Related Web Resources:
Pool and Spa Submersion: Estimated Injuries and Reported Fatalities, 2009 (PDF)

Virginia Graeme Baker Pool Spa and Safety Act (PDF)


Products Liability: Bausch & Lomb Pays Over $250 Million to 600 Plaintiffs for Eye Fungus Injuries

June 16, 2009, by Michael A. DeMayo

In the last year, optical products company Bausch & Lomb has settled almost 600 products liability lawsuits related to its ReNu MoistureLoc multi-purpose contact lense solution. Dozens of other individual personal injury complaints are still pending.

Over 700 contact lenses users in the US and Asia claim that they suffered from Fusarium keratitis because they used the solution, which was pulled off US store shelves in April 2006. The Centers for Disease Control and Prevention says that from June 2005 to September 2006 there were 180 confirmed cases in 35 US states. After that point, the CDC stopped its surveillance.

Seven people in the US reportedly had to have an eye removed because of the infection and at least 60 people had corneal transplants to save their vision. A racecar driver’s career ended as a result of his injury. Another person who lost his eye became addicted to painkillers, resulting in the collapse of his marriage and business.

Fusarium Keratitis
This rare infection can lead to inflammation of the cornea. Victims often experience severe pain. Delayed diagnosis has been known to occur and can cause the infection to grow worse. One woman didn’t know about the recall and suffered from the infection for two months. She lost an eye.

It is still unclear how the contact solution played a role in the mass fungal outbreak. One theory is that its disinfectant got into the lenses at a very high rate and the moisturizing agents produced a biofilm that either shielded or helped grow the fungus until the infections occurred.

MoistureLoc has also been linked to different types of viral, bacterial, and parasitic ailments. Plaintiffs have filed over 500 products liability lawsuits for their injuries. One woman claims that after her eye became infected she sustained a scar that blurred her vision and took a year to heal. Bausch & Lomb is denying that there is a link between the solution and these infections.

Bausch & Lomb settles 600 eye fungus lawsuits, AP, May 31, 2009

General Information about Fusarium Keratitis, CDC, May 10, 2006

Related Web Resources:
Bausch and Lomb

Instructions for Cleaning Contact Lenses

North Carolina Child Sex Abuse Lawsuit Names Two Priests as the Perpetrators

June 3, 2009, by Michael A. DeMayo

In Buncombe County Superior Court, a man has filed a North Carolina child sex abuse lawsuit seeking damages for the physical and emotional abuse he says he allegedly suffered as a teenager at the hands of two priests at the Basilica of St. Lawrence in Asheville. One of the priests that he names as his perpetrator, pastor Father Justine Paul Pechulis, died in 1983. The other priest he says molested him is retired Father John McCole.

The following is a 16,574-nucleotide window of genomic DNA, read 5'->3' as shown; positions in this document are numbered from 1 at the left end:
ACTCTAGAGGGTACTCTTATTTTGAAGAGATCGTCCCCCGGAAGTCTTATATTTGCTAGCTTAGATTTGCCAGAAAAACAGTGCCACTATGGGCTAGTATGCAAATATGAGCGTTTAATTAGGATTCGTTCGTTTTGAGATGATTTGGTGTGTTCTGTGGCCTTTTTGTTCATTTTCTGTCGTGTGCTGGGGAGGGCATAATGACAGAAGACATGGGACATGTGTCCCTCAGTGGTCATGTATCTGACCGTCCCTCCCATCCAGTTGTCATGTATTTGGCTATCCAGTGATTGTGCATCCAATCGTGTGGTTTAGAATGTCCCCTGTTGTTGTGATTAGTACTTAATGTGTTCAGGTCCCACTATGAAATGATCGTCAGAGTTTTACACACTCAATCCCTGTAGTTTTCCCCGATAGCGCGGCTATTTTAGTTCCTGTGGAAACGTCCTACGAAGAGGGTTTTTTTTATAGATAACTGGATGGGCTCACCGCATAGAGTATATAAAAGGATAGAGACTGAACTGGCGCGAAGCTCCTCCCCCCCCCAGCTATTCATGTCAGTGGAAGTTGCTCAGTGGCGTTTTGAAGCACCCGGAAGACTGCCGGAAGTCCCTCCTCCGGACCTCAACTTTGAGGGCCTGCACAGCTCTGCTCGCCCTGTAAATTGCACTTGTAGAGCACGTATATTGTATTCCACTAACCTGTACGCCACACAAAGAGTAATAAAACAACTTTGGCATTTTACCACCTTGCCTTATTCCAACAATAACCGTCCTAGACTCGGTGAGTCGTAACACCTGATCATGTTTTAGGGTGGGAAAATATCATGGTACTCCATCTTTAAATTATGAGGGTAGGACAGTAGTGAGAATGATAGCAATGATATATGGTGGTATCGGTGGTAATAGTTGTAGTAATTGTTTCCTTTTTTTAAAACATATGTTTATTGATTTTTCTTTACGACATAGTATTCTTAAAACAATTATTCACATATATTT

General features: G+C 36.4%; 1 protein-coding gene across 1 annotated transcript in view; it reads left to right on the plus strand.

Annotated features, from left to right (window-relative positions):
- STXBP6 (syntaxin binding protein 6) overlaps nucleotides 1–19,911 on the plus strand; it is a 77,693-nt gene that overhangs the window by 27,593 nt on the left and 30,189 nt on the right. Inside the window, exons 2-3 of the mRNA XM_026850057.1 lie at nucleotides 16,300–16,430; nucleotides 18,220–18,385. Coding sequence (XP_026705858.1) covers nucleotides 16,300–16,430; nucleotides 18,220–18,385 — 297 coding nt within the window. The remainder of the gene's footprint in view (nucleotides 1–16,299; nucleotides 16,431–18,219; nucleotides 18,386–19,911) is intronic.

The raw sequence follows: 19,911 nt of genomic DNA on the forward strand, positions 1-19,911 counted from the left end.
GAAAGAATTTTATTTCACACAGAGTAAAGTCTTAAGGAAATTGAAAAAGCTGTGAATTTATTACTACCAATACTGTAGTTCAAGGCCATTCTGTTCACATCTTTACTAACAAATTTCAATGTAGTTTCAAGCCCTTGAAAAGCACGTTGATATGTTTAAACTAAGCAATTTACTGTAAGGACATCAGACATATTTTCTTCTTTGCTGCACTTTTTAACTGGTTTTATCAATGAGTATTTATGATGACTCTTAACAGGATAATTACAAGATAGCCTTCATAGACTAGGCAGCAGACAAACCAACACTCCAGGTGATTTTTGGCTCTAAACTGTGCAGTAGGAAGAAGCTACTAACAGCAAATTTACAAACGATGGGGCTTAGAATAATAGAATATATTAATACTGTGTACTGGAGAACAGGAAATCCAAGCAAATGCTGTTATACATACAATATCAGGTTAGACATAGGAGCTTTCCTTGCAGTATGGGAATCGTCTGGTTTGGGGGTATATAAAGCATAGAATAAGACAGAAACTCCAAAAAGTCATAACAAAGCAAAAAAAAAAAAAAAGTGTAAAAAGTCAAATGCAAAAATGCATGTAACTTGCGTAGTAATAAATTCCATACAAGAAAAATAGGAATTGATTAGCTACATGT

The defendants named in the North Carolina clergy sexual abuse lawsuit are the Diocese of Charlotte and the Archdiocese of Philadelphia. The plaintiff, Steven Souder, claims that church officials took part in a conspiracy to protect pedophile priests, including McCole and Pechulis.

Souder, who used to be an altar boy, says that the two priests forced him to take part in group oral sex while on a trip to Asheville during the 1970’s. He accuses McCole of taking advantage of him and sexually abusing him several times. McCole denies the alleged abuse incidents ever happened. Souder’s complaint also claims that when he reported the abuse to a higher ranking clergy member, he was told that what was happening to him wasn’t inappropriate.

The plaintiff, who suffers from mental illness, says he repressed the memories of the abuse for years until 2007 when the archdiocese sent him a letter talking about clergy sex abuse.

North Carolina law doesn’t count the time when a person’s memories of sexual abuse were repressed toward the statute of limitations for filing sexual abuse lawsuits. The statute of limitations only begins running after the memories have been recovered.

Clergy Sex Abuse
In the last seven years, hundreds of people have come forward claiming that priests sexually abused them. Even as the clergy sex abuse scandal rocked the United States, victims in other countries also stepped forward to make similar allegations against the priests in the areas where they lived. The leaders of the Catholic Church have been accused of covering up the abuse incidents for decades, which has allowed pedophile priests to strike at new victims over and over again.

Sexual abuse of any kind causes serious personal injury to victims and their families and can be grounds for a North Carolina personal injury lawsuit.

70s altar boy alleges abuse & that Krol abetted cover-up, Philadelphia Daily News, June 2, 2009

Sex abuse lawsuit names deceased Asheville priest, Citizen-Times, June 2, 2009

Related Web Resources:
Spotlight Abuse in the Catholic Church, The Boston Globe

Basilica of St. Lawrence